For those who didn't read the "scientific study" detailed at the outset, we've reached the movie they named the scariest. Director Scott Derrickson has made several horror movies before breaking into the MCU with 2016's Doctor Strange, several of which gained cult followings.
One of these was a small-scale haunted house/possession tale starring Ethan Hawke as a true-crime author who relocates his family into a home where a family was murdered only to learn the new residence may already be occupied by a fairly terrible tenant. Author C.
According to rumors, Robert Cargill was inspired to write the script by a nightmare he had after viewing The Ring, and the tale does bear a passing resemblance to that movie given the horrific snuff film aspect.
However, for many viewers, the suspenseful revelations and unsettling set pieces far exceeded any possible rehashed genre clichés. Additionally, at least one review claims that it is the scariest movie ever, so that must be significant.
However, James Wan and Patrick Wilson previously collaborated on this supernatural thriller about a young child who enters a coma and starts to channel a malicious spirit before they filmed The Conjuring, which has already appeared higher on the list. The plot itself wasn't particularly ground-breaking, but Leigh Whannell, a regular collaborator with Wan, gave it a compelling enough mythology to inspire three additional films. Insidious director James Wan also claimed that it was intended to be a reaction to Saw's overt brutality, which forced him to create something on a more spiritual level. The result is an effective chiller with what is generally regarded as one of the best jumps scares ever seen on film.
Even though it has become so common to declare it, the fear of clowns is a very real thing. If you require any additional proof, we point you to IT's 2017 box office performance, which broke The Exorcist's 44-year record for the highest-grossing horror movie ever. It is based on the Stephen King novel of the same name. Oh, and it naturally placed 10th on this list. The big-budget remake by Andy Muschietti used nostalgia to tell the tale of traumatized youngsters, while Bill Skarsgard's portrayal of Pennywise the wicked, shape-shifting clown was peculiar and scary in all the right ways.
It is both the first installment in the It film series and the sequel to Tommy Lee Wallace's 1990 miniseries. The planning for Warner Bros. to adapt It for the big screen began in March 2009, and David Kajganich was initially slated to helm the project until being replaced by Cary Fukunaga in June 2012.
Andy Muschietti was hired to helm the movie in June 2015 after being fired as the director in May 2015. He mentions finding influence in 1980s movies like Near Dark, The Goonies, and Stand by Me (1987).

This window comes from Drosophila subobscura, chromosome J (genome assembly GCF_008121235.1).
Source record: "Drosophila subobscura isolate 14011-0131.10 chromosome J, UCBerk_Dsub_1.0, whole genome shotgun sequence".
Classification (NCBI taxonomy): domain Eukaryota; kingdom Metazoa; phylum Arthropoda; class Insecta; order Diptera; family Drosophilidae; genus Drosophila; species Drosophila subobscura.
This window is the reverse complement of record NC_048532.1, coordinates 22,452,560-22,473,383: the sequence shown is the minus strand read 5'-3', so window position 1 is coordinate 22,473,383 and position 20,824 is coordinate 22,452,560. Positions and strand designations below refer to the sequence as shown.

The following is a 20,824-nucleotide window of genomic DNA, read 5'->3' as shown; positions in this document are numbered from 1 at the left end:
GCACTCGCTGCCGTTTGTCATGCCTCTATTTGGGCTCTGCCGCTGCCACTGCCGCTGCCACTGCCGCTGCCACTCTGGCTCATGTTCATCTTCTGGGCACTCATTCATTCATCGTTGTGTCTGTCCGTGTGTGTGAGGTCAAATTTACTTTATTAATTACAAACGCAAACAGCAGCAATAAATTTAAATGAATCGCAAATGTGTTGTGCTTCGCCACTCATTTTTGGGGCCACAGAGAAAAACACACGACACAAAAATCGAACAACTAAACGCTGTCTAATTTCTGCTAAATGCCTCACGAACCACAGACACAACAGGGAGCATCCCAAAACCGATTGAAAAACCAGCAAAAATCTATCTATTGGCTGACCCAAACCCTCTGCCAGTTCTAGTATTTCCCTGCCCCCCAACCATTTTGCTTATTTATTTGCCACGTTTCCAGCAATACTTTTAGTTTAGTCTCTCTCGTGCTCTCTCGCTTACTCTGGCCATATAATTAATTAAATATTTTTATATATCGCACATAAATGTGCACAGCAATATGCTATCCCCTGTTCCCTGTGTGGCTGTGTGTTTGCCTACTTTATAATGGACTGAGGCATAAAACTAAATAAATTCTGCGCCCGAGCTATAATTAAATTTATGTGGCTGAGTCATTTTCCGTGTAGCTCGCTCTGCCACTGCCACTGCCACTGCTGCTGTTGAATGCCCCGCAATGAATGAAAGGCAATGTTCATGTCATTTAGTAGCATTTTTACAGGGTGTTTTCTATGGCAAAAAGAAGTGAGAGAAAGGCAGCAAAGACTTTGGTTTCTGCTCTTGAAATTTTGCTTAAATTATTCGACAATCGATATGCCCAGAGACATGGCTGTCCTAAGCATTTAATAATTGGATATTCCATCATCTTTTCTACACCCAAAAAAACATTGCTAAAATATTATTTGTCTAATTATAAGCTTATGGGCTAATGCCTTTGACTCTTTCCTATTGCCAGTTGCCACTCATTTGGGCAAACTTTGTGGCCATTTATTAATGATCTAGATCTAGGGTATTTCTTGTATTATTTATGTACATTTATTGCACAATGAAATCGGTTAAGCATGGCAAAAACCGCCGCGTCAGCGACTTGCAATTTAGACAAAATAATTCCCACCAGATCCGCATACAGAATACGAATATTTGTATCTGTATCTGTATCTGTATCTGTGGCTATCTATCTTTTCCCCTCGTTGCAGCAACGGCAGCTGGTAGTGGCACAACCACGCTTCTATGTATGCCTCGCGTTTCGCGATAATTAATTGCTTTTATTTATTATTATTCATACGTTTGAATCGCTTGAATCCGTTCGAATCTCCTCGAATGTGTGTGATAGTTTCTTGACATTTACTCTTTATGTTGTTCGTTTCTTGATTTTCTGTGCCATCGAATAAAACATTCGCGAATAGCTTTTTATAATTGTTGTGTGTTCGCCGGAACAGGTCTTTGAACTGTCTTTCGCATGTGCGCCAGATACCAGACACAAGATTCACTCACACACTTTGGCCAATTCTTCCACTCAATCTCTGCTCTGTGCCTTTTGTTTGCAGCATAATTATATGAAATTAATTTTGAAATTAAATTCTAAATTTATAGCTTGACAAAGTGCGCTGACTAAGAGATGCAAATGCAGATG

The movie was transferred to the New Line Cinema division during development. On June 27, 2016, principal photography commenced in Toronto and concluded on September 21, 2016. Port Hope, Oshawa, and Riverdale were among the Greater Toronto Area sites used for It.
In March 2017, Benjamin Wallfisch was brought on board to write the soundtrack for the movie.
The Nun is a 2018 Gothic supernatural horror film that was written and directed by Corin Hardy and Gary Dauberman. It was based on a screenplay by Dauberman and James Wan. It is the fifth entry in the Conjuring Universe series and a spin-off/prequel to 2016's The Conjuring 2.
Demián Bichir, Taissa Farmiga, and Jonas Bloquet are the movie's leading actors, and Bonnie Aarons returns as the Demon Nun, a manifestation of Valak, from The Conjuring 2. In 1952 Romania, a Roman Catholic priest and a nun in her novitiate are shown investigating a sinister secret.
The Nun, a sequel to The Conjuring 2 that had debuted five days previously, was announced by Warner Bros. Pictures and New Line Cinema. Safran and Wan produced. David Leslie Johnson wrote the film's first draft of the script.
A fresh script for The Nun by Wan and Dauberman had been agreed to, and Hardy had agreed to direct it. In Bucharest, Romania, principal photography commenced in May 2017. An Eastern Orthodox priest blessed the site while filming.
Warner Bros. Pictures presented The Nun on September 7, 2018, in the US. While praising the performances and setting, many faulted the film's weak plot and illogical reasoning. It became the series' highest-grossing movie with a global take of $365 million.
The Nun 2, which is being directed by Michael Chaves and co-produced by James Wan and Peter Safran, is now in production.